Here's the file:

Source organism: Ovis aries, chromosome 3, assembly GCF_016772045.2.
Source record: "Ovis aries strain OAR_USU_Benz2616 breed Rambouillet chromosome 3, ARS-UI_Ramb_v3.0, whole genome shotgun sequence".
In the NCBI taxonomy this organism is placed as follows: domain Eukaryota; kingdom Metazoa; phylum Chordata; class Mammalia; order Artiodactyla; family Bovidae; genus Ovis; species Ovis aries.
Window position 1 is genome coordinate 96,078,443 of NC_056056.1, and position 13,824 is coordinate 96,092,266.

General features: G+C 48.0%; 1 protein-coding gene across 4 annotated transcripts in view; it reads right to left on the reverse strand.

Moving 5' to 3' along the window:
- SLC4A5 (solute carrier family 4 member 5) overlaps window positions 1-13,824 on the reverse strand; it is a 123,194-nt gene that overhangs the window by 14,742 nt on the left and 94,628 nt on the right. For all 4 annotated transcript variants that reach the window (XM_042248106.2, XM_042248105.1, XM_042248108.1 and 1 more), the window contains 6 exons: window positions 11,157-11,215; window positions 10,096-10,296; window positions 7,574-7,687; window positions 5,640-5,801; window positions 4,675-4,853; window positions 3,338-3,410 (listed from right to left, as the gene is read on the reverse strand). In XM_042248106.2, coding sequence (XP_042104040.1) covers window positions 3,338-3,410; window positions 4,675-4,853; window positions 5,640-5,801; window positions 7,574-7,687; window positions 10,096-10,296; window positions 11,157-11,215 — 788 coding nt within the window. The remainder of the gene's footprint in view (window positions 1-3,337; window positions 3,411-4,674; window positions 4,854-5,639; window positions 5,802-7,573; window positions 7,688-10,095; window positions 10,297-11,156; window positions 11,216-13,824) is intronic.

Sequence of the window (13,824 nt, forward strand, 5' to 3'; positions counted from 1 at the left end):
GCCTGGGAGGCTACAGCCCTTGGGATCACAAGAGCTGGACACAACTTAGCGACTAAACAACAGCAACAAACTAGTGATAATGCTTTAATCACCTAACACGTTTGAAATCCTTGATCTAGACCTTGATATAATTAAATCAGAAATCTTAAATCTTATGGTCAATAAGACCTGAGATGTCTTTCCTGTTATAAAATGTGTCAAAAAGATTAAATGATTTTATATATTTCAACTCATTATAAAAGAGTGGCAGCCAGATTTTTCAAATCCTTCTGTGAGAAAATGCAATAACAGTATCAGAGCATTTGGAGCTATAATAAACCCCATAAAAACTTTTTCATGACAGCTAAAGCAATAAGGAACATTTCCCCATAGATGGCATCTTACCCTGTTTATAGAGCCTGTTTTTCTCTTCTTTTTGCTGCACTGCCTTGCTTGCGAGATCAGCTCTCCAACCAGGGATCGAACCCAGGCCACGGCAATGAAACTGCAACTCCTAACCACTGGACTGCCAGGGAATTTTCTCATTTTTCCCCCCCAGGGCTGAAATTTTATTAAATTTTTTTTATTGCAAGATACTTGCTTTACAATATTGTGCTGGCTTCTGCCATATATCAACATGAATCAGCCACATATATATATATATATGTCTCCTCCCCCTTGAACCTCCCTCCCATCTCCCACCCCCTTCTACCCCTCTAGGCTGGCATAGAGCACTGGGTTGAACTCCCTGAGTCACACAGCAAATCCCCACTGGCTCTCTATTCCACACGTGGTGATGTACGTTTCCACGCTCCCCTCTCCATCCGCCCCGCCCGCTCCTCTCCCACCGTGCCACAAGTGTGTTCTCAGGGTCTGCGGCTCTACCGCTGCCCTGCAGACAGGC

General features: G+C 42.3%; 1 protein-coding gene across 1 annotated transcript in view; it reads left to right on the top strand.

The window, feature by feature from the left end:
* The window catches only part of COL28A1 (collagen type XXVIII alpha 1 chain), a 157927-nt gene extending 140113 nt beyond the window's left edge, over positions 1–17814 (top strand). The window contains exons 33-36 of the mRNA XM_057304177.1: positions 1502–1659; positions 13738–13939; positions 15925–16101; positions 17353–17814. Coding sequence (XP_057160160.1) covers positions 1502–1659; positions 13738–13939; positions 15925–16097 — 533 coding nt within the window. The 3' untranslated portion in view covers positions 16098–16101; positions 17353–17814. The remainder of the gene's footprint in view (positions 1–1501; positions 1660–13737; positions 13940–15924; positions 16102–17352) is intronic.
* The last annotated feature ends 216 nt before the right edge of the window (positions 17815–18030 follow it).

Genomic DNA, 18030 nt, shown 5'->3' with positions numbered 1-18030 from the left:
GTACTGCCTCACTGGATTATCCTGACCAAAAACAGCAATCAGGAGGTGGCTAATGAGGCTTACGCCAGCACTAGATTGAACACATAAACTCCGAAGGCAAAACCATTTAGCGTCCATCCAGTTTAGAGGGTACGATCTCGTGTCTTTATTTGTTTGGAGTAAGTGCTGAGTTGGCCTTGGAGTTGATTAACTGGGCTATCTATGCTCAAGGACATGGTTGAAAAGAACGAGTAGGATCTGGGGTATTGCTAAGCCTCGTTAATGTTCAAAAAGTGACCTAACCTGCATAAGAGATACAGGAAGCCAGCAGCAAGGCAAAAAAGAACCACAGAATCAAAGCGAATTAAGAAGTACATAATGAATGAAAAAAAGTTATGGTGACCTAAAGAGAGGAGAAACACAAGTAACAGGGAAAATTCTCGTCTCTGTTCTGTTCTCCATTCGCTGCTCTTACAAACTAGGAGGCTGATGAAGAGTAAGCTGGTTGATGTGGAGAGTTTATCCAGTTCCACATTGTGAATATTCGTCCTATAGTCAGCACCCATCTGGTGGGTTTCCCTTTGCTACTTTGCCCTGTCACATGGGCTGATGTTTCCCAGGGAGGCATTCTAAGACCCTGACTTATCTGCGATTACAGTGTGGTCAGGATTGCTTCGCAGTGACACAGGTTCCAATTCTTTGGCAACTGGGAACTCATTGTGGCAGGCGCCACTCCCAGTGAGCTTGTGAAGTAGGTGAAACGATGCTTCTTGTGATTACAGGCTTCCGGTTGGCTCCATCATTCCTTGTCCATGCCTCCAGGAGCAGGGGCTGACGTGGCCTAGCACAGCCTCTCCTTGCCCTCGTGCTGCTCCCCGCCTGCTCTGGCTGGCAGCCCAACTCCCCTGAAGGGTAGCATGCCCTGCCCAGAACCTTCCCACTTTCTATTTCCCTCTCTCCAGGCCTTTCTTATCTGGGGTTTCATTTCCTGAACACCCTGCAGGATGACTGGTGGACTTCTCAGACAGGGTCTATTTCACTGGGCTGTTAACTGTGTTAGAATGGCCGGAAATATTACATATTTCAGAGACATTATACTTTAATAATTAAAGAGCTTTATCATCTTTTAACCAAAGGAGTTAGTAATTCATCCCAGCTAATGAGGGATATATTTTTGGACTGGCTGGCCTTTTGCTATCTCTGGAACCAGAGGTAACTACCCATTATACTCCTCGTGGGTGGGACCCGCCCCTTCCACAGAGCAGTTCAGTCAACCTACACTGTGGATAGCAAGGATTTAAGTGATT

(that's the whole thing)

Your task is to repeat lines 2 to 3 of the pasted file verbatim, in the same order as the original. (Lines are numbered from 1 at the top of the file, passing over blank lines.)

Source record: "Ovis aries strain OAR_USU_Benz2616 breed Rambouillet chromosome 3, ARS-UI_Ramb_v3.0, whole genome shotgun sequence".
In the NCBI taxonomy this organism is placed as follows: domain Eukaryota; kingdom Metazoa; phylum Chordata; class Mammalia; order Artiodactyla; family Bovidae; genus Ovis; species Ovis aries.